Joe and I went to cheer on Norway in the final of the European curling championship held here in Stavanger at the end of November. Norway has been known for their curling couture long before People Magazine picked it up.
#WeAreWinter is Team Canada's slogan for Sochi 2014 and it seems fitting. I love the Winter Olympics. I love watching our nation come together to cheer on our athletes and I love seeing so many countries come together with a love of sport. Even though these games in Russia have been controversial from the start, I can't help but be drawn in to the hoopla that is the Winter games.
As a Canadian, clearly I'm all for watching the Curling and Hockey but there really is nothing I won't watch. In fact, there are plenty of sports I don't follow at all throughout the year yet find myself drawn to the TV to cheer on our Canadian delegates. I can't help but tear up when I watch our flag raised and our anthem played when we've claimed a gold and even when we don't reach the podium, I'm proud of the sportsmanship my country has shown.
I'm not sure if Norway has an official Olympic slogan for these games but it should be #NorwayCanSki. In the last year and half, it's become blatantly obvious how large of a roll skiing takes in Norwegian society. In Oslo last February, Joe and I marvelled at the amount of people carting around skis in the city (perhaps not quite to the extent to bikes in Amsterdam but certainly up there.) In Stavanger, we don't really get lasting snow so we don't see people cross country skiing however we do see people using road skis all year long. They're essentially a ski with wheels allowing people to practice the sport on pavement. All winter long, every weekend, skiing competitions grace our television and now that the Olympics are on, the ski atmosphere has only heightened.
Norway has won more Winter Olympic medals than any other nation in the world. (This article takes an interesting look at that fact and perhaps some of the reasons behind it.) Even as someone who pays particular attention to the Winter games, before moving here I really had no idea of their success. When I looked a little closer at the medal table, it's obvious where their strengths lie and perhaps they continue to float under the radar of many nations who don't pay particular attention to skiing. While the Canadians are busy watching hockey, Norway is dominating the cross country skiing scene.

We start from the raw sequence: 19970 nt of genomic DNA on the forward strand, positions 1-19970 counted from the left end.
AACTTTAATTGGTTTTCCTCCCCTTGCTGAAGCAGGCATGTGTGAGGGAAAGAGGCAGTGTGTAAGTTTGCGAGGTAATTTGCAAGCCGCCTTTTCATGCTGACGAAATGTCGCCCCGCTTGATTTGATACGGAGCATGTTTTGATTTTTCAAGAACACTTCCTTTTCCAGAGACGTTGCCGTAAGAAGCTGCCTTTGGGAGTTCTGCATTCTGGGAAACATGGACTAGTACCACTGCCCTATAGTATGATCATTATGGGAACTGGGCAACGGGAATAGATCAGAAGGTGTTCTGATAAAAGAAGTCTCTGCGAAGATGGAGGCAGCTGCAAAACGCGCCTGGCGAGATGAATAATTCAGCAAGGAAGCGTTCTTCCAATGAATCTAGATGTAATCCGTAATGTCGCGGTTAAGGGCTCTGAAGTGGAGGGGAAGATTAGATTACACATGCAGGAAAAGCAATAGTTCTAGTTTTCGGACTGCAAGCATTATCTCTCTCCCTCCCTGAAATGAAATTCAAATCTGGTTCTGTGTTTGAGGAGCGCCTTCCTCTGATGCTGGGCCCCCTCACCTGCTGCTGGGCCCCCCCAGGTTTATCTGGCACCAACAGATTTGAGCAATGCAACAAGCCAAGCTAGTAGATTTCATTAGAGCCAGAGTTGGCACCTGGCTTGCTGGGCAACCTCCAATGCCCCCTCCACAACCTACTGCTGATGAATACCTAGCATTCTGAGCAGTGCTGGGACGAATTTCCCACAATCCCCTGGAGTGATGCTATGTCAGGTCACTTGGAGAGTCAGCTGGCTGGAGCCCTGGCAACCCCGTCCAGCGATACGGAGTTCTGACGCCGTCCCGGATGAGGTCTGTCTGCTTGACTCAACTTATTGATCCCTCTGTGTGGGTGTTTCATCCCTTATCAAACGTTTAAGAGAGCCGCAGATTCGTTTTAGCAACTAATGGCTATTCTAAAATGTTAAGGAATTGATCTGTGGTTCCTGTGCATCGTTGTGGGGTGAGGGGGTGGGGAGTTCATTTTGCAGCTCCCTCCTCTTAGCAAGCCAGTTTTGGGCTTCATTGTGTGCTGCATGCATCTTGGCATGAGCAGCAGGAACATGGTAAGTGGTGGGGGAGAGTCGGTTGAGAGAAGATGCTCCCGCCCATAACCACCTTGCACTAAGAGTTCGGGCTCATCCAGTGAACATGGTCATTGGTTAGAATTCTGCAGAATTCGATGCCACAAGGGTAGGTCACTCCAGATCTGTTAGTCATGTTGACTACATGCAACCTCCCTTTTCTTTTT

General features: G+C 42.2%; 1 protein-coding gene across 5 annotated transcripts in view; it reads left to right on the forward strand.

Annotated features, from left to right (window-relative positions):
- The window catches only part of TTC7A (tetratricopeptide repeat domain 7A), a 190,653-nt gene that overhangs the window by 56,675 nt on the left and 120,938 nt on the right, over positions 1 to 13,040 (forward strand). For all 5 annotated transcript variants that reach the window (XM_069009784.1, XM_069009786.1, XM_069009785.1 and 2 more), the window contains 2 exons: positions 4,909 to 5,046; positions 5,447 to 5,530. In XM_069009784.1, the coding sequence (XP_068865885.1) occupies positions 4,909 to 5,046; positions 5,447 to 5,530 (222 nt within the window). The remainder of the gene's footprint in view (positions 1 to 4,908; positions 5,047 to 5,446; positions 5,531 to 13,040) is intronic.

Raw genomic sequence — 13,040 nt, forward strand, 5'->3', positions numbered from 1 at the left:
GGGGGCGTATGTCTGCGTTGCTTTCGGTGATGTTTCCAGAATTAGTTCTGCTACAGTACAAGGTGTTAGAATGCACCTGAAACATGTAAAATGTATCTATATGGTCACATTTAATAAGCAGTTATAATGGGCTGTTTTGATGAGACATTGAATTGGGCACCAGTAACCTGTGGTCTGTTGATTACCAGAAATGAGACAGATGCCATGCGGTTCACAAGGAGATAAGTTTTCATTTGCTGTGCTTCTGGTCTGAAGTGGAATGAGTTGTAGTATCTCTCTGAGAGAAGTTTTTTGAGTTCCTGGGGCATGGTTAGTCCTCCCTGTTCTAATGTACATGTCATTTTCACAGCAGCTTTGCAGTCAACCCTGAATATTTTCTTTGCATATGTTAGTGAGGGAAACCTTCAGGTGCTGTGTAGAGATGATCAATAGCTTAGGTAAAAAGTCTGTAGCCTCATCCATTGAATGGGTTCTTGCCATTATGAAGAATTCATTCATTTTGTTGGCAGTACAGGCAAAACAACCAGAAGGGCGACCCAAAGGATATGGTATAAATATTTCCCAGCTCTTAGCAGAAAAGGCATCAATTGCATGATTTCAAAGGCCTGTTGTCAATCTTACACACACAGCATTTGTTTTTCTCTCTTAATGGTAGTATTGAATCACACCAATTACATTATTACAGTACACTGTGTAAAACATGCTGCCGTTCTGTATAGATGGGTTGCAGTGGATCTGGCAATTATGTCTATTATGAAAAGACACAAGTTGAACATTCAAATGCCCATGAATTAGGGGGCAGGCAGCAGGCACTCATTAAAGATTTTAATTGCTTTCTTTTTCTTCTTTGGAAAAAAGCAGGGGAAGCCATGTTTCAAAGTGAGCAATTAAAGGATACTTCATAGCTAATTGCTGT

In other winter sport, Norway is also well-known for its national curling team who is recognizable for two reasons: obviously, their style choices as their heavily patterned pants stick out amongst a sea of black. Secondly, the skip, Thomas Ulsrud, is pretty handsome. This year it seems that international media (outside of big curling nations) have picked up on this.
While my allegiances lie with Canada, I'm quite enjoying having two Olympic teams to cheer for this year. It's also been interesting to watch another winter-centric country's take on the games. Like home, athletes are gracing milk cartons and cereal boxes. A large screen TV has been set up in our local shopping mall and Joe's noticed loud cheering in his office during the day, presumably when the cross country events are on. Tonight, the two countries meet centre ice for Canada's first men's hockey game. Norway isn't particularly well known for hockey but I'm enjoying a little friendly rivalry between my two homes. My landlord had a chuckle when I answered the door today in my Team Canada jersey.